It would have been nice if they spent 46 days on the album instead of 4. This album was the complete opposite of what I expected after a long hiatus from the band. I was hoping for something to punch me in the eye. If you're into the more mellow Phish songs in which Trey's sappy voice doesn't get to you, then this one's for you.

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  • Anonymous

    Posted October 1, 2010

    LISTEN..........MORE THAN ONCE!!

    Reading other reviews, I believe people have judged it way to quickly. This is Phish and every album has always been quickly listed as poor or "not phish." How could it not be Phish when they wrote it and recorded it? This album is awesome. I have listened to this album about twenty or thirty times and at about number 3 I really loved the album. They may not have that playful lyrical stream they once had but they are also almost forty years old and its time for them to put out their emotions. I love this album and it needs to be given time to develop. Take it all in, go for a drive with it just on repeat. You will then know!! Good to see the fellas back!!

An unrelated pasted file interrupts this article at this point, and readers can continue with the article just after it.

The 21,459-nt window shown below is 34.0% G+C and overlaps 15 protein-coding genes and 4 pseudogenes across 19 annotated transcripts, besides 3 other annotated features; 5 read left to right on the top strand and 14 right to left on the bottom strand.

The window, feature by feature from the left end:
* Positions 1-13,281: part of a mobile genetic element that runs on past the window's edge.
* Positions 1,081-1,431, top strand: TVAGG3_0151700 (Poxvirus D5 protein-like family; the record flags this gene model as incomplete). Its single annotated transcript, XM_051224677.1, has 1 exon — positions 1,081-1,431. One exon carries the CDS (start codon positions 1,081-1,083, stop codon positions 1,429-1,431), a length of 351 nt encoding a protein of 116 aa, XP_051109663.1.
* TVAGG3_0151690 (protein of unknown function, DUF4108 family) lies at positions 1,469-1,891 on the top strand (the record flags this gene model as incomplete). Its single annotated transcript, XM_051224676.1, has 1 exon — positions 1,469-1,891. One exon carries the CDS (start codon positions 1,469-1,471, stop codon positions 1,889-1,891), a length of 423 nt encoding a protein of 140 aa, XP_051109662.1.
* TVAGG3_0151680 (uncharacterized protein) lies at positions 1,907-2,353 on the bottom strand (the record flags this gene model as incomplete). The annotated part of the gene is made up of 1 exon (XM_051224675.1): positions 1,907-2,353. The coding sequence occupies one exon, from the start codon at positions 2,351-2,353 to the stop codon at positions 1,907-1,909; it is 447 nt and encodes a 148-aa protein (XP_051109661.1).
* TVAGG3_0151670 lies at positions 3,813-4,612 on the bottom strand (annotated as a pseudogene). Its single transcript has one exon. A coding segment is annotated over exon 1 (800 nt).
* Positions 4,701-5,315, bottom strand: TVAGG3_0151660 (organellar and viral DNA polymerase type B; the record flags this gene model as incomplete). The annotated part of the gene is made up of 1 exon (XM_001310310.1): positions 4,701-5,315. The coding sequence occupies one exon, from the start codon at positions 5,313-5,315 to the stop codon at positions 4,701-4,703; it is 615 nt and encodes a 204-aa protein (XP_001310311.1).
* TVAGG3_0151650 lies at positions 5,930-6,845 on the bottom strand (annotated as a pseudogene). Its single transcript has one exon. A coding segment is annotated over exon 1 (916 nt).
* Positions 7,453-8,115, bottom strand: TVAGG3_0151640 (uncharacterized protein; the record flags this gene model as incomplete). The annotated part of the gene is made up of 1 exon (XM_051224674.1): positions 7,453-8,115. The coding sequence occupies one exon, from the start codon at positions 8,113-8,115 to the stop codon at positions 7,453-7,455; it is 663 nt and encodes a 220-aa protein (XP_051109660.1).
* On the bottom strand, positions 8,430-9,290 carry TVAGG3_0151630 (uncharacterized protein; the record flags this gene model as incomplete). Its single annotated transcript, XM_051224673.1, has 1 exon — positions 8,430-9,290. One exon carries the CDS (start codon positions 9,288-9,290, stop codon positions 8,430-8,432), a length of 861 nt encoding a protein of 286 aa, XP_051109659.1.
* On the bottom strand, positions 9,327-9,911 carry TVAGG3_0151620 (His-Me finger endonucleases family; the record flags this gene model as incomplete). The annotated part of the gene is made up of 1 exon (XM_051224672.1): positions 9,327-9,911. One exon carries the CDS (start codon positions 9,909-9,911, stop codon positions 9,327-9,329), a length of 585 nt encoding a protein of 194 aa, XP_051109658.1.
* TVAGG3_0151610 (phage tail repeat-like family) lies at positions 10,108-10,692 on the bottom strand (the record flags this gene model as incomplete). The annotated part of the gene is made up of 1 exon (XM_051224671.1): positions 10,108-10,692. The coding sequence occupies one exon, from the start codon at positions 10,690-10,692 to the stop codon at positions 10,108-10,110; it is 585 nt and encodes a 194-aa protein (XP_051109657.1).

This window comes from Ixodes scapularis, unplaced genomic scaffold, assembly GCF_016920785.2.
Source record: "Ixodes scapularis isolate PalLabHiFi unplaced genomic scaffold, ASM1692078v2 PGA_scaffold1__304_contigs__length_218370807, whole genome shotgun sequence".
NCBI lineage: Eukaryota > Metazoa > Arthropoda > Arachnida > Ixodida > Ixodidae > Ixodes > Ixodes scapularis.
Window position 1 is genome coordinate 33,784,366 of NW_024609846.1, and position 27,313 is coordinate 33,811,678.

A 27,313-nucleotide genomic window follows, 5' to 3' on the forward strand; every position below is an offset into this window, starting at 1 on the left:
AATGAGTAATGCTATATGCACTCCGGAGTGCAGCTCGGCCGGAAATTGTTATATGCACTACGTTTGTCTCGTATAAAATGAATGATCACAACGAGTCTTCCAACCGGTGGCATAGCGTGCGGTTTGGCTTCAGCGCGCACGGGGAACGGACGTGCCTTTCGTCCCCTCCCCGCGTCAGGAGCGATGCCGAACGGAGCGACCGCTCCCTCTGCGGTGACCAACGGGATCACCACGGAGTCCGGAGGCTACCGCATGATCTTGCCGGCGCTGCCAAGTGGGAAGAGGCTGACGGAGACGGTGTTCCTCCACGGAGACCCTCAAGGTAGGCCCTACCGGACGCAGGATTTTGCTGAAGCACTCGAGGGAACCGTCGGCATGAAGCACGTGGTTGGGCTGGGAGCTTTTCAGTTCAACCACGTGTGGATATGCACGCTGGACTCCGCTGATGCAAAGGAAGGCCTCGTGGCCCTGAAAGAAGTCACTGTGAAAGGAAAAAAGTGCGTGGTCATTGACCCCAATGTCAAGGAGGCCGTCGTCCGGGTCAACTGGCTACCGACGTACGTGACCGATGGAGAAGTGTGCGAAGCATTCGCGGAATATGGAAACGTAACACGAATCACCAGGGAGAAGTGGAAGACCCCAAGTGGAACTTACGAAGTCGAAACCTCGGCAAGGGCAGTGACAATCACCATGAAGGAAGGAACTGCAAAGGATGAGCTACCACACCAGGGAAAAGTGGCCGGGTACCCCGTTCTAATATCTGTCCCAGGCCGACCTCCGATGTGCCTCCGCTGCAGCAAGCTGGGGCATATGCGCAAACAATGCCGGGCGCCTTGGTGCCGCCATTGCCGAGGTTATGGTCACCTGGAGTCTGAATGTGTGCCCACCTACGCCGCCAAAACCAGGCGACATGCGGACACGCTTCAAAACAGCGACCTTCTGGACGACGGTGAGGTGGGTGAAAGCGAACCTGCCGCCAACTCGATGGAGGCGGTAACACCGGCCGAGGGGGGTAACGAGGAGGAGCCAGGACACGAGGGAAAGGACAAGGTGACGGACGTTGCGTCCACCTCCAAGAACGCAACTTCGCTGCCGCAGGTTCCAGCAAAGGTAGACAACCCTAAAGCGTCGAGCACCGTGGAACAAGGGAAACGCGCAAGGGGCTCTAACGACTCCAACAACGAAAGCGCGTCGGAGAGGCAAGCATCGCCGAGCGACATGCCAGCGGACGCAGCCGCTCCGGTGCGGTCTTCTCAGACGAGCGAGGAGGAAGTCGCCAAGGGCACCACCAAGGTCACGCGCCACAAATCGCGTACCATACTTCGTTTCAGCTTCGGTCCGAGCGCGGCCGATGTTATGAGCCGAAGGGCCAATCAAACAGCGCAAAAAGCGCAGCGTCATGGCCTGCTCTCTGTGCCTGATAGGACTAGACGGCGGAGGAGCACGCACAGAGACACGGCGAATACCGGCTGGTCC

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  • Anonymous

    Posted October 1, 2010

    A NON-STUDIO, STUDIO ALBUM!